Open for Questions: Wall Street Reform

Jesse Lee:
Hi, everybody, I’m Jesse Lee,
online program instructor here at the White House.
Thanks again for joining us. I’m always happy to work with Ustream keep an eye on the chat in here, take
the questions. I’m here with Austan Goolsbee. We are talking about Wall Street
reform, the President gave a major speech in New York
City just yesterday and took some questions in advance
off of of Facebook also. So we have questions in the chat, we’ll get to some of the questions before, and Austan, do you want to say
just a couple of words on the speech yesterday? Austan Goolsbee:
Well, the President went
back to Cooper Union in New York where
he was more than two years ago before Lehman failed before
the big crisis began. And he unfortunately had to be
delivering the same message which was we really, really need
to reform the regulatory system that supervises our
financial institutions. Back then he was saying we need
to do this so that we don’t have a big financial crisis. We had that financial crisis,
and now the time has come to bring this thing into the
hangar, be done with it. The President outlines
several key aspects. I’m sure people may ask
about some of them, but essentially let’s end
the system of bail-outs. Let’s protect consumers. Let’s get derivatives out of
the dark and out in the open. Let’s limit the risky
activities that banks can take, and let’s get to a situation which is better for financial institutions themselves and for
the economy in the long-run which is we have got strong
oversight, laying out rules of the road, and we
grow from there. So, I think everybody is pretty
hopeful that we are going to get regulatory reform, that we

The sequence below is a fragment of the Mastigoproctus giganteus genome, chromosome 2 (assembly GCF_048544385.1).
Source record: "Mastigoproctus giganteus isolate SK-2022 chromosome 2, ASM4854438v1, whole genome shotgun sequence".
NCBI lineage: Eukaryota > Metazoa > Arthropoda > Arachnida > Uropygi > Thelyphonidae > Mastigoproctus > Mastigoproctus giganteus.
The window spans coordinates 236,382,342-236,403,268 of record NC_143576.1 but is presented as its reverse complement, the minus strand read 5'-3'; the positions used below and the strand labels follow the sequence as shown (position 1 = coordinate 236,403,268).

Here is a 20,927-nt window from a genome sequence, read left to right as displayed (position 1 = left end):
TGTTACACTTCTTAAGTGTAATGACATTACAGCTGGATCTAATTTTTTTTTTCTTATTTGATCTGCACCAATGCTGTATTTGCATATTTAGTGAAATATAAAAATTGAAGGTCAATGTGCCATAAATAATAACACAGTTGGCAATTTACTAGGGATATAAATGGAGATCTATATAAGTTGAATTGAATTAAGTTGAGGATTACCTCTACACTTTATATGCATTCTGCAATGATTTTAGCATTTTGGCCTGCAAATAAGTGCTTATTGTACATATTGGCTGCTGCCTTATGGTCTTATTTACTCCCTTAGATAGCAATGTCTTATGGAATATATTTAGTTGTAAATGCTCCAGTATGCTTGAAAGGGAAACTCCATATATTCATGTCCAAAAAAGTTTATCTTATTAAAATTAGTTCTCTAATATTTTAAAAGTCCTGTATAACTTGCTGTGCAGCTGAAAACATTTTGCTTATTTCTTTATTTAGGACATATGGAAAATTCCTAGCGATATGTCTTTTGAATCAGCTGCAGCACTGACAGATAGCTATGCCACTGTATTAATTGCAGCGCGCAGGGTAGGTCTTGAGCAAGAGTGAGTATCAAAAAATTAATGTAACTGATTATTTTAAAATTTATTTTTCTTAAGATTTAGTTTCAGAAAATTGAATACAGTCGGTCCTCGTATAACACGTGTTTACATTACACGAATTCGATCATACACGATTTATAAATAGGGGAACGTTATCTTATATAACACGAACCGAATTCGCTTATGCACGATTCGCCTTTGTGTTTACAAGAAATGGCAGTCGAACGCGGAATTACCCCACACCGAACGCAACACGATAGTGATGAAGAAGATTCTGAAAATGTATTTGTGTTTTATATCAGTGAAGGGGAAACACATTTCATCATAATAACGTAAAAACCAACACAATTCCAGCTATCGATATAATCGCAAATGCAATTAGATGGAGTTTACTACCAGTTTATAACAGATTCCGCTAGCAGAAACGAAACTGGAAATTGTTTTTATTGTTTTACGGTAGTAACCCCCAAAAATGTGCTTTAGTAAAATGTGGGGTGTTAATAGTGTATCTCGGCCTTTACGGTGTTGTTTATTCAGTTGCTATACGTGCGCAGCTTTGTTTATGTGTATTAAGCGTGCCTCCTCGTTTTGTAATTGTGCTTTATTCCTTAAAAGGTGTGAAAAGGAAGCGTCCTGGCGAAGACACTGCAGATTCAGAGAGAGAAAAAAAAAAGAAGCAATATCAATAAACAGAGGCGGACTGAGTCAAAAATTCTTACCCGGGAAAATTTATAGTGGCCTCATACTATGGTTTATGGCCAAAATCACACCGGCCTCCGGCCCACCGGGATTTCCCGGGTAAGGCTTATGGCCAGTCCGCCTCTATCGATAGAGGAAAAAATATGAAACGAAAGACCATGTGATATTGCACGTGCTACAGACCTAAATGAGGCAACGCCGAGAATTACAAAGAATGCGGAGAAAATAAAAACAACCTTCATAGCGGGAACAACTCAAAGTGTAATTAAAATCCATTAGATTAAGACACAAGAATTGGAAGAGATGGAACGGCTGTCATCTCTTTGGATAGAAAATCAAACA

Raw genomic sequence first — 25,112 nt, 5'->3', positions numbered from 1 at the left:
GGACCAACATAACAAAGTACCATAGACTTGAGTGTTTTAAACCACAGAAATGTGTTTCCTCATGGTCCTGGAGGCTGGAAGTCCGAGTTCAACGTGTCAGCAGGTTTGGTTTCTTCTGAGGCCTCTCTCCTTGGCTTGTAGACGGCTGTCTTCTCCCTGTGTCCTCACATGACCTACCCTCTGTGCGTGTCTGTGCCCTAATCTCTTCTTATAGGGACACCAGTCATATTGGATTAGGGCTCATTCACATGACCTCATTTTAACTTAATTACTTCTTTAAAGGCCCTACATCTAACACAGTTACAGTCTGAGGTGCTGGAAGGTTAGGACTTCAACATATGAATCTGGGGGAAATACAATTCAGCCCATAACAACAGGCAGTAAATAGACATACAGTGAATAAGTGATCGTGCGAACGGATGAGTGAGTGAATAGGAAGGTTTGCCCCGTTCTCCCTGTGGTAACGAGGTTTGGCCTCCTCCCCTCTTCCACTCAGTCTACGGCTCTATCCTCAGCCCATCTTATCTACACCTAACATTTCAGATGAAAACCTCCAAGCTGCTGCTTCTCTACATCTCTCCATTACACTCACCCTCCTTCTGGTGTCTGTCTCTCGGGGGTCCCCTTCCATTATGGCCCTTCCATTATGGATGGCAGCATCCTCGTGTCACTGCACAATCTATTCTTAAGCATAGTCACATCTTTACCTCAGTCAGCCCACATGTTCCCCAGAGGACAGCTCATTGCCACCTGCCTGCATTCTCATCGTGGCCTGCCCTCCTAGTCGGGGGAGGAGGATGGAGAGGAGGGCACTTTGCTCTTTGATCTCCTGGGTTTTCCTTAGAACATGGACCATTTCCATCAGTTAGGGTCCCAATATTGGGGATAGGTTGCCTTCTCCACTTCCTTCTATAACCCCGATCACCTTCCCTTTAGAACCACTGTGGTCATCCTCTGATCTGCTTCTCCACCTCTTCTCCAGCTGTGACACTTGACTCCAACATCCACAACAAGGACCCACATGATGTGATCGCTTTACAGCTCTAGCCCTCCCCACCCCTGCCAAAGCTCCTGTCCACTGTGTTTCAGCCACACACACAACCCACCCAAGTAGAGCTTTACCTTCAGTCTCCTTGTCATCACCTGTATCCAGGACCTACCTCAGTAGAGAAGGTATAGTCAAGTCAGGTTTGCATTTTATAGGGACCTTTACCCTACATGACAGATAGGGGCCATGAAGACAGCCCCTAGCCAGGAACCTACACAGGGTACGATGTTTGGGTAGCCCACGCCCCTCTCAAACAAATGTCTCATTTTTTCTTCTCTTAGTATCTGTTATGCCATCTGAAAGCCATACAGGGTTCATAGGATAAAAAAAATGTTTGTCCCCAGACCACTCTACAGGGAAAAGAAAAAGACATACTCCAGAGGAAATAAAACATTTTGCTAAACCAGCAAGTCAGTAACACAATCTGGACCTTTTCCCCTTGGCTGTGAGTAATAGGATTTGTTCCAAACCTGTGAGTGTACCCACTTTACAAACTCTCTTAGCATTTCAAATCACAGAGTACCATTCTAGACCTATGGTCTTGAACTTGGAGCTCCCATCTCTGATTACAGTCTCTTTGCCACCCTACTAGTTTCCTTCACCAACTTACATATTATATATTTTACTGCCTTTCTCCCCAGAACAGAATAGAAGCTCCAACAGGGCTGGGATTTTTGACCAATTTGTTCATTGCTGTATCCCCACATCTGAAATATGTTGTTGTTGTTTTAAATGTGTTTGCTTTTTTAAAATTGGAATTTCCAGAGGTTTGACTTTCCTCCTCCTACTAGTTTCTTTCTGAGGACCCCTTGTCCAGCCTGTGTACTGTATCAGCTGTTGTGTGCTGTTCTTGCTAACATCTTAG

are going to do that in the bipartisan way, because I think
maybe not the leadership, but ordinary members of Congress,
I think they are going
to look at the bill. They are going to say this
is exactly what we need. Financial institutions ought
to clean up their mess, not the American people. Jesse Lee:
All right, we’ll start with someone we got off Facebook earlier. It’s from Katie Reeves, what steps could be taken to prevent Wall Street from creating projects like
CDO’s that regulators and other people do not even understand. Austan Goolsbee:
Well, you know, this is what
Katie is raising here is one of the things that went dreadfully
wrong and caused this financial crisis. We had a massive proliferation
of supercomplex instruments and the CDO’s most of the worst ones
were based on subprime or all day or other mortgages, and so
I would say there are at least three steps in the chain to
prevent steps, stuff like that from blowing up. The first is you establish the
most robust, most comprehensive consumer protection for
financial products that we have ever had in this industry. So you would have cleaned up the
first layer of mortgages and they would not have been able to
engage in some of the practices that they were engaged in, that,
put the mortgages at risk. Second, in this bill for
securitizations which are things like the these instruments are
based on, the creator of the security would have to
retain some ownership. So what happened in this crisis
is people would generate these things based on, say,
mortgages that they knew were
going to fail. But they would
just sell them off. They got paid right off the bat. And then they couldn’t care
less whether they were going to default or not. We have to get away from that
model so the people who create it got to retain some ownership
so that they have got the quote, unquote, skin in the game and
have an incentive to make sure that the right people